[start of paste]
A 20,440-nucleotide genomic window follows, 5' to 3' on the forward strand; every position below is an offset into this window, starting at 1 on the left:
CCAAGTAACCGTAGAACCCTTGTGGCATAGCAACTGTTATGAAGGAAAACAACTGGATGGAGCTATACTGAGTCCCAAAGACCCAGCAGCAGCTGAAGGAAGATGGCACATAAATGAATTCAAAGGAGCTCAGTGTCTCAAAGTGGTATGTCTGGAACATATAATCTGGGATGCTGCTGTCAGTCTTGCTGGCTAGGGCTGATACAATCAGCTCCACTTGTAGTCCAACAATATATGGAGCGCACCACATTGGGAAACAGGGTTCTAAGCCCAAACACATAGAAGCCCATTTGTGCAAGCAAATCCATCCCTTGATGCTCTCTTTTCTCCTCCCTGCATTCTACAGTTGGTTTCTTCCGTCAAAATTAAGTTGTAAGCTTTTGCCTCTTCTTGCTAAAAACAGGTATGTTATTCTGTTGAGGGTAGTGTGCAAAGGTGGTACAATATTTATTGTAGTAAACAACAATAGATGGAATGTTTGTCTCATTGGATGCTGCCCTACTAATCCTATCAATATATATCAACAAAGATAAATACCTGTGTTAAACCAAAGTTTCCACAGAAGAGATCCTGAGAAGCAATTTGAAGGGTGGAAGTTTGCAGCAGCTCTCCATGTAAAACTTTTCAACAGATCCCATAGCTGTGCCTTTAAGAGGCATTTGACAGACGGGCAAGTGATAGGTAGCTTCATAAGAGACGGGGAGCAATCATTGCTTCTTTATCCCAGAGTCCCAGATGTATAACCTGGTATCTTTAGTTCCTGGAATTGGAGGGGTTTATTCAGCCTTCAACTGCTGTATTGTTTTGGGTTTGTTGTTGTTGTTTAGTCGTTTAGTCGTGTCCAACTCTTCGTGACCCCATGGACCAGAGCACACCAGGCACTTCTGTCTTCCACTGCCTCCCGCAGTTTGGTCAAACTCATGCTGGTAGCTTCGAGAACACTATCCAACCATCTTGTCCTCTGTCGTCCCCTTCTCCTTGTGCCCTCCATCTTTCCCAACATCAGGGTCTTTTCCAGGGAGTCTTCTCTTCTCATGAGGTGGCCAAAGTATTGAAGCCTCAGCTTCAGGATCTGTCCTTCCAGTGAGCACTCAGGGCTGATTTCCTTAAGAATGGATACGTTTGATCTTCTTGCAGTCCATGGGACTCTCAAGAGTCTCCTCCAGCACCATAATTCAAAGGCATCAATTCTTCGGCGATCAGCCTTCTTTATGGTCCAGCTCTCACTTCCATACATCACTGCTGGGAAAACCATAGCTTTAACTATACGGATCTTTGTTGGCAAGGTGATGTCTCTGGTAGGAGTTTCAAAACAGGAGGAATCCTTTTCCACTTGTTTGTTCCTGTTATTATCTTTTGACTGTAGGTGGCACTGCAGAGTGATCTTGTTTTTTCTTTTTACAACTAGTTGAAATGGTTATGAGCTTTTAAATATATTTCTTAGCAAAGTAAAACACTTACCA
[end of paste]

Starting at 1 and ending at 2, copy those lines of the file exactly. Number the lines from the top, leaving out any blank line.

A 20,440-nucleotide genomic window follows, 5' to 3' on the forward strand; every position below is an offset into this window, starting at 1 on the left:
CCAAGTAACCGTAGAACCCTTGTGGCATAGCAACTGTTATGAAGGAAAACAACTGGATGGAGCTATACTGAGTCCCAAAGACCCAGCAGCAGCTGAAGGAAGATGGCACATAAATGAATTCAAAGGAGCTCAGTGTCTCAAAGTGGTATGTCTGGAACATATAATCTGGGATGCTGCTGTCAGTCTTGCTGGCTAGGGCTGATACAATCAGCTCCACTTGTAGTCCAACAATATATGGAGCGCACCACATTGGGAAACAGGGTTCTAAGCCCAAACACATAGAAGCCCATTTGTGCAAGCAAATCCATCCCTTGATGCTCTCTTTTCTCCTCCCTGCATTCTACAGTTGGTTTCTTCCGTCAAAATTAAGTTGTAAGCTTTTGCCTCTTCTTGCTAAAAACAGGTATGTTATTCTGTTGAGGGTAGTGTGCAAAGGTGGTACAATATTTATTGTAGTAAACAACAATAGATGGAATGTTTGTCTCATTGGATGCTGCCCTACTAATCCTATCAATATATATCAACAAAGATAAATACCTGTGTTAAACCAAAGTTTCCACAGAAGAGATCCTGAGAAGCAATTTGAAGGGTGGAAGTTTGCAGCAGCTCTCCATGTAAAACTTTTCAACAGATCCCATAGCTGTGCCTTTAAGAGGCATTTGACAGACGGGCAAGTGATAGGTAGCTTCATAAGAGACGGGGAGCAATCATTGCTTCTTTATCCCAGAGTCCCAGATGTATAACCTGGTATCTTTAGTTCCTGGAATTGGAGGGGTTTATTCAGCCTTCAACTGCTGTATTGTTTTGGGTTTGTTGTTGTTGTTTAGTCGTTTAGTCGTGTCCAACTCTTCGTGACCCCATGGACCAGAGCACACCAGGCACTTCTGTCTTCCACTGCCTCCCGCAGTTTGGTCAAACTCATGCTGGTAGCTTCGAGAACACTATCCAACCATCTTGTCCTCTGTCGTCCCCTTCTCCTTGTGCCCTCCATCTTTCCCAACATCAGGGTCTTTTCCAGGGAGTCTTCTCTTCTCATGAGGTGGCCAAAGTATTGAAGCCTCAGCTTCAGGATCTGTCCTTCCAGTGAGCACTCAGGGCTGATTTCCTTAAGAATGGATACGTTTGATCTTCTTGCAGTCCATGGGACTCTCAAGAGTCTCCTCCAGCACCATAATTCAAAGGCATCAATTCTTCGGCGATCAGCCTTCTTTATGGTCCAGCTCTCACTTCCATACATCACTGCTGGGAAAACCATAGCTTTAACTATACGGATCTTTGTTGGCAAGGTGATGTCTCTGGTAGGAGTTTCAAAACAGGAGGAATCCTTTTCCACTTGTTTGTTCCTGTTATTATCTTTTGACTGTAGGTGGCACTGCAGAGTGATCTTGTTTTTTCTTTTTACAACTAGTTGAAATGGTTATGAGCTTTTAAATATATTTCTTAGCAAAGTAAAACACTTACCA